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Simply Shorter Holds Slips
Public Library of Cincinnati and Hamilton County
The installation of automated materials-handling equipment in the Library’s material sort center offered an opportunity to revisit long-standing processes associated with materials-handling at all levels. Paging staff from the Library’s Materials Retrieval Team recommended shortening the automatically generated “hold slips” attached to items routed from our Main Library. Innovation Leader:
Arpi Anderson, Manager, Materials Retrieval Team, firstname.lastname@example.org
The installation of new automated materials-handling equipment required fundamentally changing workflow, organizational structure, and staff duties. Because our Library system includes 40 branch locations and a Main Library, we often face challenges in ensuring process consistency, communication, and system-wide awareness of best practices. The sorting equipment provided an obvious and immediate benefit in improving basic sorting practices by going from a system where more than 85,000 items a week were manually sorted by staff to a more efficient, mistake-free automated process. The implementation goal was to realize both the benefits of automating the previously labor-intensive process of sorting, and to also solicit suggestions from staff at all levels of the organization for ideas that might produce additional positive results in efficiency and cost-savings.
Our Main Library is a 500,000 square foot building containing more than 4 million items. Three of the Main Library’s floors are open to the public. The remaining two floors are closed stack areas. The task of the Main Library’s 19-person Materials Retrieval Team, which consists almost entirely of page positions, is to locate items at the Main Library that have been requested by customers for pick-up at any of the Library’s 41 locations. Additionally, the Materials Retrieval Team processes thousands of “hot author” items every month--titles on which customers have placed holds in advance of publication. When new releases by these authors are received, Materials Retrieval staff at the Main Library process any holds that have been placed, and then prepare the items for delivery to customers’ pick-up locations. During this process, a huge number of “holds slips” are generated by receipt printers, which indicate where material should be shipped. When the new automated materials-handling equipment was installed, it was determined that these slips, which remain physically attached to material during sorting, must be positioned differently to avoid becoming tangled in the equipment or lost. Rather than simply change the placement of holds slips, Materials Retrieval staff surveyed material they were sending and receiving, and reviewed the hold slip placement and size. The manager of the Materials Retrieval Department contacted branch managers and the computer technician involved in setting parameters for hold slip printing to discuss alternate ideas for achieving the desired outcome. As a result of this organic, front-line staff- initiated investigation, the suggestion was made (and subsequently implemented) that slips from the Materials Retrieval Department be significantly shortened. Even after taking into consideration the workflow adjustments it required of them, Materials Retrieval staff believed that shortening the slips would make the sorting process more efficient and reduce the use of expensive receipt printer paper.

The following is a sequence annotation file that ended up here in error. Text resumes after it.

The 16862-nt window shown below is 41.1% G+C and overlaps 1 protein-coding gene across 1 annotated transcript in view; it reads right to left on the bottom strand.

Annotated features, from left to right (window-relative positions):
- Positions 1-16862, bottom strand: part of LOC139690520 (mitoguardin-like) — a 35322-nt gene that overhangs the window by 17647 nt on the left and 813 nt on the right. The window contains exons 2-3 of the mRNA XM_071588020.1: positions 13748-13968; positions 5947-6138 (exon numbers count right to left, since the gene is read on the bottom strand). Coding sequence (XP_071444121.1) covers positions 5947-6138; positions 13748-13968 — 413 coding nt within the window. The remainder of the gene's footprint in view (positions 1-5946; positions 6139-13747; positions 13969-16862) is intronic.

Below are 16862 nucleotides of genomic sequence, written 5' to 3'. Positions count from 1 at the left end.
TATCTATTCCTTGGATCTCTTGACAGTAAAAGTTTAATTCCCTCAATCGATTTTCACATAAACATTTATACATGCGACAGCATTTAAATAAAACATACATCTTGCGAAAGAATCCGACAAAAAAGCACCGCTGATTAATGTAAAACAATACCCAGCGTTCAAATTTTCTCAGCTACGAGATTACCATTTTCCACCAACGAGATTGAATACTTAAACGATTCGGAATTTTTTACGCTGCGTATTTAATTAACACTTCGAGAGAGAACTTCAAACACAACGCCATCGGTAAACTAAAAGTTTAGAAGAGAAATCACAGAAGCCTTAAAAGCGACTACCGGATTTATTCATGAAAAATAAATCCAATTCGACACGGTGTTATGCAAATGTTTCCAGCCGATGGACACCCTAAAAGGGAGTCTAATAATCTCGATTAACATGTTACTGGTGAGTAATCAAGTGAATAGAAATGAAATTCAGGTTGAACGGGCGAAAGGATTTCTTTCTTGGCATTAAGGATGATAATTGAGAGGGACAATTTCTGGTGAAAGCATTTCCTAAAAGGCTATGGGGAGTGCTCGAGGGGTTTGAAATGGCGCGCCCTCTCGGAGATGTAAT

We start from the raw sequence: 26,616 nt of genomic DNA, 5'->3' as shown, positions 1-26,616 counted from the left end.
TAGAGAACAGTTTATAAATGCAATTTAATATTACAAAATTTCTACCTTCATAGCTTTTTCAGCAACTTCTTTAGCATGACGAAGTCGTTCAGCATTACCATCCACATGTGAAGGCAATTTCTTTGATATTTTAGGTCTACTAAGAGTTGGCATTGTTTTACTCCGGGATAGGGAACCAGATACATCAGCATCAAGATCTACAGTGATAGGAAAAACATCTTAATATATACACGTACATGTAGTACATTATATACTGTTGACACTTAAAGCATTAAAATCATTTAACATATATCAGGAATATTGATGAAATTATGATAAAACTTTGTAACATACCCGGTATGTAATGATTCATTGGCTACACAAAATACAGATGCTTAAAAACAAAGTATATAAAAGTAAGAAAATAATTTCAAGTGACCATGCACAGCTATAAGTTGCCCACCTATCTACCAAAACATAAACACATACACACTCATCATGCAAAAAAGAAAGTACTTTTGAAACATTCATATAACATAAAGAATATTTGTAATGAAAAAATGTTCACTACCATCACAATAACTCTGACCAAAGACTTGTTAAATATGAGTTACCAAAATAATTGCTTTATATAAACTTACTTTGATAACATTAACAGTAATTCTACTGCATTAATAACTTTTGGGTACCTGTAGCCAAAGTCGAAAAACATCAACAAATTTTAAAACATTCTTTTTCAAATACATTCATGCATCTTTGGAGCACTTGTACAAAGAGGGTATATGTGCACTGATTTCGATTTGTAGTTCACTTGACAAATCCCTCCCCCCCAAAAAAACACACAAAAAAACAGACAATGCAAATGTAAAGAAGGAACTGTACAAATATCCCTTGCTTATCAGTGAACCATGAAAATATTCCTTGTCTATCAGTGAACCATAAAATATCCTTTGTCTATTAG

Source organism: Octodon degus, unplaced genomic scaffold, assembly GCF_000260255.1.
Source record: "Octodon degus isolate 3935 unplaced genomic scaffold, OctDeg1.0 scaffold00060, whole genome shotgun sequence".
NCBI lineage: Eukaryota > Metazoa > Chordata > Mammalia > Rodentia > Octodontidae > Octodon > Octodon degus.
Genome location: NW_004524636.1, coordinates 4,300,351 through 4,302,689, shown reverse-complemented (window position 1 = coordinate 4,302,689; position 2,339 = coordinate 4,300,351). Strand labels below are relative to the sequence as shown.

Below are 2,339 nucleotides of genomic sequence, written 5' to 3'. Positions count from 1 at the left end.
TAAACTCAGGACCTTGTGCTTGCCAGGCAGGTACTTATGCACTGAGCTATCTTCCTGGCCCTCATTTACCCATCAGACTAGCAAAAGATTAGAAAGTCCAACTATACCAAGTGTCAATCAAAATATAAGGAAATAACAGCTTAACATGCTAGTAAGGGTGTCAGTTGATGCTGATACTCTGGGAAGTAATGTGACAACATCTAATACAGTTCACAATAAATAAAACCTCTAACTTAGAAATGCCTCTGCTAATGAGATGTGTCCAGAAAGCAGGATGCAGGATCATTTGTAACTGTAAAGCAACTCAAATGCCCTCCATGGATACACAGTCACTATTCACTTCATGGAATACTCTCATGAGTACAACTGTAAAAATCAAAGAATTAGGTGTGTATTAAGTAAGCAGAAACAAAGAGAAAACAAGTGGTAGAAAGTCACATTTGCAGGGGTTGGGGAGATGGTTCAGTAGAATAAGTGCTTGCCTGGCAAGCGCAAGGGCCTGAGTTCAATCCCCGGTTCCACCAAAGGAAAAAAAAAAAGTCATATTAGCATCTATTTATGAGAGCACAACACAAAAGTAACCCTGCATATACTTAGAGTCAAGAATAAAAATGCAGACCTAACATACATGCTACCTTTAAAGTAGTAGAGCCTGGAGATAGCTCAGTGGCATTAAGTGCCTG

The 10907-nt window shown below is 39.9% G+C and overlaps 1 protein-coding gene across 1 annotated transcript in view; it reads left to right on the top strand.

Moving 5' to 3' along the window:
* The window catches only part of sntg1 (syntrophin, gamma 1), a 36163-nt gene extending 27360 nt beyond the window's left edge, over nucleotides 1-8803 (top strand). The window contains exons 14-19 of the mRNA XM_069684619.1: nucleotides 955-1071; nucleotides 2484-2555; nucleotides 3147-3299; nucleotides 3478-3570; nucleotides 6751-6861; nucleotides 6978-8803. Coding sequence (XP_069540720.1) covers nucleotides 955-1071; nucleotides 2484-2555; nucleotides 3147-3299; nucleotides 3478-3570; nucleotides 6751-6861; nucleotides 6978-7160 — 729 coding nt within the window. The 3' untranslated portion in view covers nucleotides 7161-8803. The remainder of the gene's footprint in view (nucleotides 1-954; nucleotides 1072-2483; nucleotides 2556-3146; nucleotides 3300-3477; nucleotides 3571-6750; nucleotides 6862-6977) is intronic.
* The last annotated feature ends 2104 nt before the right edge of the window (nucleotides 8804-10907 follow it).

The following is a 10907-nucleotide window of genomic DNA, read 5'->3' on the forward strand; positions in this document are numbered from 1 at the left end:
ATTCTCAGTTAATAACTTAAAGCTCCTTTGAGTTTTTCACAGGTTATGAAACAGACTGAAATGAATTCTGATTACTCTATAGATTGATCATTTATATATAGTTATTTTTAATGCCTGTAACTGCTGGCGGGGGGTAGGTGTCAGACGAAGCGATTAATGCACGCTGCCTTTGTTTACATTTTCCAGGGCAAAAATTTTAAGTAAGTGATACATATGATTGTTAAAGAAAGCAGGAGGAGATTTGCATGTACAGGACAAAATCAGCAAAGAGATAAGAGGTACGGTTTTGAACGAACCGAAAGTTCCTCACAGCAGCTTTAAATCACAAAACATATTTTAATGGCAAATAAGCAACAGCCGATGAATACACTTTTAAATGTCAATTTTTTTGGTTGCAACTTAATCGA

Hold slips generated at the Main Library are now approximately 4 inches shorter than they had been prior to the implementation of the new automated sorting equipment and subsequent push for feedback on materials handling. This hold slip length change was implemented in mid-February, 2012. During that time more than 4,000 copies of “hot author” items have been sent from the Main Library to branch locations. The decreased length of the hold slip has already resulted in using 1,300 feet less of receipt printer paper. Additionally, in March more than 67,000 holds were placed by customers for pick up at branch locations on items owned by the Main Library, meaning that over time, this change could potentially result in up to 4 miles of receipt printer paper being saved. Translating this into cost savings, this could potentially result in saving nearly $1,000 a year in receipt printer paper.